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Atomic Exports Body Asked to Weigh Deeper Ties with Nonmember States
A multinational nuclear export body is being asked to consider offering deeper ties to some nations that are not members of the exclusive group, Reuters reports.
Israel -- which by policy does not confirm its estimated stockpile of 80 or more nuclear warheads -- could be first on the list, according to the wire service.
Members of the voluntary 48-country Nuclear Suppliers Group agree to restrict their atomic exports to nations that have signed the Nuclear Nonproliferation Treaty. However, a new Dutch paper argues that the nonproliferation aims of the body would be better served if it offers enhanced ties to certain nonmember states that fulfill certain criteria, according to the Monday article.
The confidential discussion paper was sponsored by the U.S., British and Czech Republic governments and was submitted for consideration at an NSG meeting in Vienna, Austria, last Thursday.
"With technology progressing at an ever increasing rate, globalized supply chains, and more and more countries developing nuclear and dual-use capabilities, the possibility of trade in nuclear related goods between governments not participating in the NSG is becoming more and more likely," the paper reads.
"In order to stay ahead of the curve, NSG's goals ... might be best served by an open-minded approach aimed at cooperation with non-NSG members," the Dutch Foreign Ministry document states.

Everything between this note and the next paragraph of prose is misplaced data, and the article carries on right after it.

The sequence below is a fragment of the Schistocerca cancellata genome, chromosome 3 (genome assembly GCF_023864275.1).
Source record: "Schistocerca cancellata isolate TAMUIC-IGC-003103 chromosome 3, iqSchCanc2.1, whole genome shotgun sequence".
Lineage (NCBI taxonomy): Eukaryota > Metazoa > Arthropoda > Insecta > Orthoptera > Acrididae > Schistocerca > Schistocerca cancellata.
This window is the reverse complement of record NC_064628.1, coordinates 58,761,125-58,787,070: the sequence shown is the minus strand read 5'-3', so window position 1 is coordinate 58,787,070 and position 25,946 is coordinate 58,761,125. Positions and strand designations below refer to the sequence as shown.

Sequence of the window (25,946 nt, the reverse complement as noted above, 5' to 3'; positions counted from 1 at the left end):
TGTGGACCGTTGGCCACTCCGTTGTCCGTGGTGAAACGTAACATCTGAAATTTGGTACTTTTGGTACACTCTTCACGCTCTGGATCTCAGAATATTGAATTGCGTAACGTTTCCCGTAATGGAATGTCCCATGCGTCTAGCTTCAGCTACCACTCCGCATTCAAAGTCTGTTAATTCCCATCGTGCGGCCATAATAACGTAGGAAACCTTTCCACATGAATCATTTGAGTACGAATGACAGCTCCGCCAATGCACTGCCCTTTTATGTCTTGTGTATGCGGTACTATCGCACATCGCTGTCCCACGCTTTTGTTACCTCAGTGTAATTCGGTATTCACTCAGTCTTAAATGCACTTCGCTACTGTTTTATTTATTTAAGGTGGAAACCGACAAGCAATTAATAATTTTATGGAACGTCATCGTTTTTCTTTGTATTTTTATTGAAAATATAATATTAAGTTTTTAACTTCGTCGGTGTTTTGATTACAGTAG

The paper reportedly describes several kinds of "possible benefits" that could be granted to a nation already following the association's export rules. Such benefits might involve the exchange of data, access to the nuclear body's sessions and "facilitated export arrangements," which could mean engaging in some atomic commerce with NSG members.
Israel is the only nation not currently a member of the Nuclear Suppliers Group that meets the yardstick of "adherence" to NSG export rules, though both Pakistan and India have suggested they also abide by the guidelines, according to the paper. All three countries possess nuclear arms outside the Nuclear Nonproliferation Treaty. New Delhi was granted a waiver in 2008 to engage in some kinds of nuclear trade with NSG members.
One individual who participated in the Thursday meeting said member countries were asked to ready responses to the paper for discussion at upcoming sessions.
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